The initial scenes of Sardar Udham make it clear that this film is going to be a very niche fare. There’s nothing wrong in that and some of the best films from Hollywood and world cinema are based on the same era as Sardar Udham and were not mainstream. Yet, those films had managed to work big time. In case of Sardar Udham, the first half is tedious and even boring. The second half gets a bit better but the film drags and how. A few scenes stand out like the Michael O’Dwyer assassination sequence, Sardar Udham Singh’s meetings with Michael O’Dwyer, Sardar Udham Singh asking what Detective Inspector Swain was doing in life when he was 23 years old and Bhagat Singh’s (Amol Parashar) speech on equality. The Jallianwala Bagh episode is shocking and brutal. The post Jallianwala Bagh sequence is one of its kind. Till now, many films have tackled the Jallianwala Bagh massacre but none of those films touched upon what happened after the attack. Unfortunately, this sequence goes on and on.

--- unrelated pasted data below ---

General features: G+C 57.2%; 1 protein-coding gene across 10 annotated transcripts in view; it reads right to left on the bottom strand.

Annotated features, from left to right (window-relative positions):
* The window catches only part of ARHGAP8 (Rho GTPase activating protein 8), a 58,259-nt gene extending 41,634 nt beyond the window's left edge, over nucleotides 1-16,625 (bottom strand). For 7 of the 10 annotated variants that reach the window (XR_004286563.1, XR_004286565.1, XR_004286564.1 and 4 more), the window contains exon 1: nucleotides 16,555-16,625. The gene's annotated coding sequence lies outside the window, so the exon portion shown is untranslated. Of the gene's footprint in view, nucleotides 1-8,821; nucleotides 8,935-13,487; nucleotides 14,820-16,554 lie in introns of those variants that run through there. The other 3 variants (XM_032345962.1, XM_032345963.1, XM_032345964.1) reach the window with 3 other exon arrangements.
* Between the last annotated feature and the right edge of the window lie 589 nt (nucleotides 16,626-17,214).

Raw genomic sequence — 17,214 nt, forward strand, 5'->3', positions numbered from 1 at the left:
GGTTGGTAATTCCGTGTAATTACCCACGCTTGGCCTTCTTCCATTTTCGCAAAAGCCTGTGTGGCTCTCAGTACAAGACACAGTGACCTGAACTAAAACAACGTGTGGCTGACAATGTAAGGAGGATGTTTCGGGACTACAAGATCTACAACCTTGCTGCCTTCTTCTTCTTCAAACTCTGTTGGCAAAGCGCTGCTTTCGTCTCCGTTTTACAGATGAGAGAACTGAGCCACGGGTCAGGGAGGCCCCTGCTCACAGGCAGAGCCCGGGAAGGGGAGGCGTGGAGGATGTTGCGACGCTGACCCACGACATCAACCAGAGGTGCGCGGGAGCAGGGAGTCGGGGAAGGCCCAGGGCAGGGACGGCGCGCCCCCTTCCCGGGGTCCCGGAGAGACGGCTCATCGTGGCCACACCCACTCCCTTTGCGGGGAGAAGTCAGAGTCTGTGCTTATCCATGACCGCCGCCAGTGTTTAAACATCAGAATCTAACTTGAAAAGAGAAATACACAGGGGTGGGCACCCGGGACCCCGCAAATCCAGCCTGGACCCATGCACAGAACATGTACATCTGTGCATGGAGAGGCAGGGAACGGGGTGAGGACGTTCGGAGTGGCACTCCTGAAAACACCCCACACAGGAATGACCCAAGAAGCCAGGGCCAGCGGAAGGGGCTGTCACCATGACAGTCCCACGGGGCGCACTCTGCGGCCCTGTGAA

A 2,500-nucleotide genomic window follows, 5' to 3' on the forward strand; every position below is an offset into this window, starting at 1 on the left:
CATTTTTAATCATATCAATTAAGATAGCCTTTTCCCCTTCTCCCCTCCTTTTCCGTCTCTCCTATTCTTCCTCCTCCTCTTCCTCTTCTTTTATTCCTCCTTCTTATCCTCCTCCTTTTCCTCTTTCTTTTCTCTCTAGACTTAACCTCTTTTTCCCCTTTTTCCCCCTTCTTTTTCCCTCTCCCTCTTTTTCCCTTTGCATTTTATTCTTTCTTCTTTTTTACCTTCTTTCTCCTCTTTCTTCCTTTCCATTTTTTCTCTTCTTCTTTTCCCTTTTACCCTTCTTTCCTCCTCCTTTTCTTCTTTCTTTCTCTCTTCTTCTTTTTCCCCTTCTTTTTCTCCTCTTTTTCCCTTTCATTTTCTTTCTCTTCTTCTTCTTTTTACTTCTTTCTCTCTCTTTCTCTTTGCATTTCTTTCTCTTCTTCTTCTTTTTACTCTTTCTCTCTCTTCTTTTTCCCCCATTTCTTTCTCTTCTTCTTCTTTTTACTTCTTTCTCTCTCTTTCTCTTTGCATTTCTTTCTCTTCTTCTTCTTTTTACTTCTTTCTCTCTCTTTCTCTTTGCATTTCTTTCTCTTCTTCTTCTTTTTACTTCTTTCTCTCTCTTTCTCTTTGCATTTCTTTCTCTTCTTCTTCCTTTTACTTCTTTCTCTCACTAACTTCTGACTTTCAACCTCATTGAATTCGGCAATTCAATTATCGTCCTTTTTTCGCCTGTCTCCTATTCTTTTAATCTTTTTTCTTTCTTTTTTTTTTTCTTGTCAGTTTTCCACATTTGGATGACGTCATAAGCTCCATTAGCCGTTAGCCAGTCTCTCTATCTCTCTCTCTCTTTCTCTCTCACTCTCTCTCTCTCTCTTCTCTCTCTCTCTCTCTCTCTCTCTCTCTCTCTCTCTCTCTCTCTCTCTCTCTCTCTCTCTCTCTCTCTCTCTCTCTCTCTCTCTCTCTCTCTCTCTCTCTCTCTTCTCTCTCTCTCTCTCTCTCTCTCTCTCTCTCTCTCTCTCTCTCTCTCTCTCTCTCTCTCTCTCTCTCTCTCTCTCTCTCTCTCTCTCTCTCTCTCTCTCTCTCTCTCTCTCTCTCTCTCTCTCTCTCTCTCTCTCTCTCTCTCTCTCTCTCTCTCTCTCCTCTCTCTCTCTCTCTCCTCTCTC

Speaking of performances, Vicky Kaushal is terrific. He lets his silences speak in most parts of the film. However, watch out how he opens up in the courtroom sequence. But his best act is in the Jallianwala Bagh sequence. Shaun Scott has an important part and delivers a memorable performance. Stephen Hogan lends able support. Banita Sandhu (Reshma) has a fine screen presence but her role is limited. Kirsty Averton (Eileen Palmar) is decent. Amol Parashar is praiseworthy as Bhagat Singh. Andrew Havill, Tim Berrington (John Hutchison; Sardar Udham Singh’s lawyer), Nicholas Gecks (Justice Atkinson), Richard Glover (Public Prosecutor), Ritesh Shah (Koppikar), Jogi Mallang (Surat Ali), Kuljeet Singh (Johal), Manas Tiwari (Nihal Singh), Harpit Singh Sarkariya (Nand Singh), Tim Hudson (Winston Churchill) and Simon Weir (King George VI) deliver decent performances.